CHICAGO (CBS) — A group of Chicago ministers and activists is calling on Mayor Lori Lightfoot to guarantee former Chicago Police Officer Robert Rialmo won’t be hired by the city in any capacity, months after he was fired over a controversial police shooting.
“She can say on her watch Black lives will truly matter,” Rev. Ira Acree said as he joined other clergy and activists at City Hall on Tuesday to deliver a letter demanding the mayor ban Rialmo from any future city employment.
The Chicago Police Board voted unanimously last fall to fire Rialmo, nearly four years after he shot and killed 19-year-old Quintonio LeGrier and an innocent bystander, 55-year-old Bettie Jones, while responding to a domestic disturbance call on Dec. 26, 2015.
Cy Fields, pastor of New Landmark Missionary Baptist Church and co-chair of The Leaders Network, a faith-based social justice group, said Rialmo has publicly expressed interest in joining the Chicago Fire Department. Fields said Lightfoot should make sure Rialmo cannot become a firefighter, or be hired for any other city job.
“We want to send a message to the mayor that he should not be able again to wear the proud badge of an employee of the city of Chicago, one who has recklessly taken the lives of two individuals,” he said. “We think the mayor could go a long way today by denying him that opportunity, and to say, ‘Yes, police accountability matters, transparency matters, and police reform matters.’”
The Police Board ruled Rialmo didn’t do enough to protect innocent bystanders before opening fire on LeGrier, who charged at police while holding a baseball bat. Specifically, the board said Rialmo could have moved to a different position that would have allowed him to neutralize the threat posed by LeGrier without putting Jones in danger.
“Her death was entirely avoidable had Officer Rialmo, in reliance on his training and in compliance with the Department’s General Orders, acted reasonably in his use of deadly force. Officer Rialmo knew or reasonably should have known that Bettie Jones was in his line of fire and nonetheless chose to fire his weapon repeatedly in her direction,” the board wrote in its decision. “There were alternatives available to Officer Rialmo, including repositioning himself, as his partner had done, so that if Quintonio LeGrier increased his threat to the officers, the two officers could have fired at him without having Bettie Jones or other innocent bystanders in their line of fire. Officer Rialmo did not take any precautions to avoid killing Bettie Jones.”
A month after the Police Board voted to fire Rialmo, his attorneys filed a lawsuit in Cook County Circuit Court seeking to reverse that decision and reinstate him as an officer. That lawsuit is still pending.
Asked for a response to the demand Rialmo be banned from any future city employment, a spokesman for Lightfoot pointed to a statement she made earlier this month, when she was asked about Rialmo’s lawsuit.
“Officer Rialmo is a coward. Former Officer Rialmo is a coward. He has no place among the honorable men and women who wear the badge of the Chicago Police Department,” Lightfoot said at the time.
The mayor’s office did not immediately respond to a question about whether Rialmo has been placed on the city’s “do not hire” list.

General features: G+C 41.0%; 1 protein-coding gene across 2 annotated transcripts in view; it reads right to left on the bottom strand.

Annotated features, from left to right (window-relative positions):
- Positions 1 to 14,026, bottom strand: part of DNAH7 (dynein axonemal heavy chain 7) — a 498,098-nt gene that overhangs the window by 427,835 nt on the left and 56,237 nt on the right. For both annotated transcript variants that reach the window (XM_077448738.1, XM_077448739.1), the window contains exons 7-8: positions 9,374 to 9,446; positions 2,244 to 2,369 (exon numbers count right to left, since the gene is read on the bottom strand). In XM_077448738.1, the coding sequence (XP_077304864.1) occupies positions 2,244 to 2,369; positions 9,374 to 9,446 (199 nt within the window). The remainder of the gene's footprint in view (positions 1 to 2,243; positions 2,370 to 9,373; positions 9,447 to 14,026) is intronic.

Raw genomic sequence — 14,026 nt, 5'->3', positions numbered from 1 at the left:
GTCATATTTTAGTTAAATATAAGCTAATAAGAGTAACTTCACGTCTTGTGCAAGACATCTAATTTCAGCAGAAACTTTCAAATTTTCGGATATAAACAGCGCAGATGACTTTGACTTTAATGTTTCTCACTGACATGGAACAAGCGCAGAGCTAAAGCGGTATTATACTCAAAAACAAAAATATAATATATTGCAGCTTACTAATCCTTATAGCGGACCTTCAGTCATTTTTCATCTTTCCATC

On the day after Christmas 2015, Rialmo and his partner were responding to calls about a domestic disturbance at LeGrier’s father’s home. Jones, who lived downstairs, opened the door and directed the officers to the apartment where LeGrier was staying with his father.
LeGrier, apparently suffering from mental health problems, came running down the stairs with a baseball bat. Rialmo fired eight shots, six of them hitting LeGrier, one of them hitting Jones, who was standing behind the teenager.
Rialmo has said he fired because LeGrier ran down the stairs with a baseball bat. The teen suffered from mental health issues.
In December 2017, the Civilian Office of Police Accountability recommended Rialmo be fired, asserting investigators they found no evidence to support Rialmo’s claim the shooting was necessary.
Former Police Supt. Eddie Johnson rejected COPA’s finding, calling the shooting “justified and within department policy.”
Johnson’s defense of Rialmo set the stage for a randomly selected member of the Police Board to decide whether they should dismiss COPA’s case, or take it to the full board.
LeGrier’s mother, Janet Cooksey, has said she feels justice was served when the Police Board fired Rialmo.
“It took four years, but I feel like I’m getting some justice for Quintonio,” Cooksey said on the fourth anniversary of her son’s death. “Robert Rialmo is no longer on the force, and that gives me the peace, and I’m sure as well as Quintonio.”
Cook County prosecutors declined to file criminal charges against Rialmo in the shooting. Both Jones’ and LeGrier’s families filed lawsuits against Rialmo and the city over their deaths.
The city settled Jones’ lawsuit for $16 million, but LeGrier’s lawsuit went to trial, resulting in an unusual verdict against Rialmo. The jury concluded Rialmo believed his life was in danger when he shot LeGrier, but awarded LeGrier’s family $1.05 million in damages, calling the shooting unjustified. As a result of those contradictions, a judge negated the monetary damages, because of the jury’s finding that Rialmo feared for his life.
Two years after the shooting, Rialmo was involved in a bar fight, and was charged with misdemeanor battery, but was acquitted after claiming self-defense.